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Washington, June 16 – Lawmakers came and held forth. On Mahatma Gandhi. On the Taj Mahal. And Indian-Americans, their riches and their achievements. Anything but Hindu-Americans.
The problem: The lawmakers had been invited to an event hosted by a combination of Hindu-Americans — Americans for Hindus and the Hindu American Foundation — in Capitol Hill on Wednesday to support and bless a move to launch a religion-specific Hindu Caucus in the US congress, which, in the words of the hosts, would take care of the Hindus, protect their interests and, most urgently, combat Hinduphobia.
Four of the five Indian-Americans in the US congress, including the three Hindus Raja Krishnamoorthi, Ro Khanna and Pramila Jayapal. did not attend.
The fourth, Ami Bera, is not Hindu, he is Unitarian. Shri Thanedar, the fifth and newest member of the group that calls itself the “Samosa Caucus” attended and promised to shepherd the caucus.
But the other lawmakers? They did not know what they were doing.
“I love the thought of, as I am looking at Mahatma Gandhi and the Statue of Liberty,” said Joe Wilson, a Republican member of the House of Representatives, nodding at a large poster in front, and there was the same poster behind him and the speaker’s lectern.
“They deserve to be together.”
It was not Mahatma Gandhi on the poster. It was Sardar Vallabhbhai Patel; actually, an image of his statue in Gujarat that’s known as the Statue of Unity.
Wilson had crossed a line. And he did not know it.
The difference between the two men — Gandhi and Patel — go far deeper for subscribers of the muscular brand of Hinduism promoted by the RSS-BJP combine, which venerates Gandhi’s assassin.
“They really do not know or understand the difference between the two men,” said one of the organisers, adding “because they don’t know what Gandhi did”.
Sheila Jackson Lee, a Democratic member of the House of Representatives, hadn’t been briefed on the Gandhi-Patel dynamic either.
“I’m the kind of member who has been to India many times. I had the pleasure of walking through the house of Gandhi when I visited with the late John Lewis (a longtime member of the House of representatives and a civil rights leader who was close to the Martin Luther King),” she said, adding, unknowingly crossing another redline: “I’ve been everywhere, to the Taj Mahal more times than I can count.”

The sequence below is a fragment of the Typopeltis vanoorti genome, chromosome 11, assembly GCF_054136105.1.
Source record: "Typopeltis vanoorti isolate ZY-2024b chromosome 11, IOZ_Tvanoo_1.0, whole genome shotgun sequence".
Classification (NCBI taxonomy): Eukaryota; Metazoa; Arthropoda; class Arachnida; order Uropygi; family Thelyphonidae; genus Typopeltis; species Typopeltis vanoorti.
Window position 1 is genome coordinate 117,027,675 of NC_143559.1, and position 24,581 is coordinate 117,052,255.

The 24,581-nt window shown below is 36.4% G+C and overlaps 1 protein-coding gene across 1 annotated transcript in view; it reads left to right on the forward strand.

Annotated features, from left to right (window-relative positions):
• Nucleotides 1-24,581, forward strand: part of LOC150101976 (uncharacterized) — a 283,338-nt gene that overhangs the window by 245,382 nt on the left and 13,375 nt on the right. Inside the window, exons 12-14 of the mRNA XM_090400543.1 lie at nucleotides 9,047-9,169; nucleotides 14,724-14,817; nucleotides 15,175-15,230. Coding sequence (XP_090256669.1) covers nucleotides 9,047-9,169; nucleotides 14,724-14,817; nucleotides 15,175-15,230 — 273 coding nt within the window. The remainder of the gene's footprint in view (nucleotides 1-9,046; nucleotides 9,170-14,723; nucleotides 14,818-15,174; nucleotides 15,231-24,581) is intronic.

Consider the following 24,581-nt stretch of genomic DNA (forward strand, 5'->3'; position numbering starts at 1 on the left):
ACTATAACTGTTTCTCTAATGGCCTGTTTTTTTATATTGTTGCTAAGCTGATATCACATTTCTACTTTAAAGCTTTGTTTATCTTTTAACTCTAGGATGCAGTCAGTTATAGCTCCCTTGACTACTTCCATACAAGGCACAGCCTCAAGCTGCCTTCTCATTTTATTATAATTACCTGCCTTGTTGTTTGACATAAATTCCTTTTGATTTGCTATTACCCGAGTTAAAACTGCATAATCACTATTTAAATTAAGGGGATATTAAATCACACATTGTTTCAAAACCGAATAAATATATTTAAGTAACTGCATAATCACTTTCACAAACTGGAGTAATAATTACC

She was met with a deafening silence. Her attempts to connect with her Indian-American constituents, using the usual pitch points — the Taj Mahal that had always worked — failed.
Barely a minute before, the Congresswoman was greeted with a long and loud applause when she brought up Prime Minister Narendra Modi’s upcoming visit later this month and said that she was looking forward to his address to the joint session of Congress.
Modi will arrive in Washington D.C. on June 22 for a state visit, which includes a state dinner — which is only the second for an Indian Prime Minister in decades — and a joint address to the US congress.
Indians — and by extension Indian-Americans — were proud of the Taj Mahal once. And then it became a disputed territory in the revisionist history of India promoted by the RSS-BJP combine and their governments.
Despite missing the regular pitch points, Congresswoman Jackson Lee took a thinly veiled shot at the current political situation in India. “I think democracy is an issue that we can join together on because there is no doubt India is the largest, and we are the oldest and we’ve all had our challenges, have we not? We have all had our challenges,” she said.
For a Democrat like herself, the threat to democracy in the US comes from supporters of the former President Donald Trump, a Republican, who is facing investigations for trying to subvert the outcome of the 2020 presidential election.
The threat to democracy in India, on the other hand, is seen by Democrats to come from the party in power there.
Senator Mark Warner, a Democrat who heads the India Caucus in the upper chamber, on Tuesday called for Prime Minister Modi to show “commitment, or recommitment” to democracy.
His surprisingly blunt remarks came at an annual celebration of the bilateral relationship hosted by the US-Indian Business Council, a wing of the powerful US Chamber of Commerce.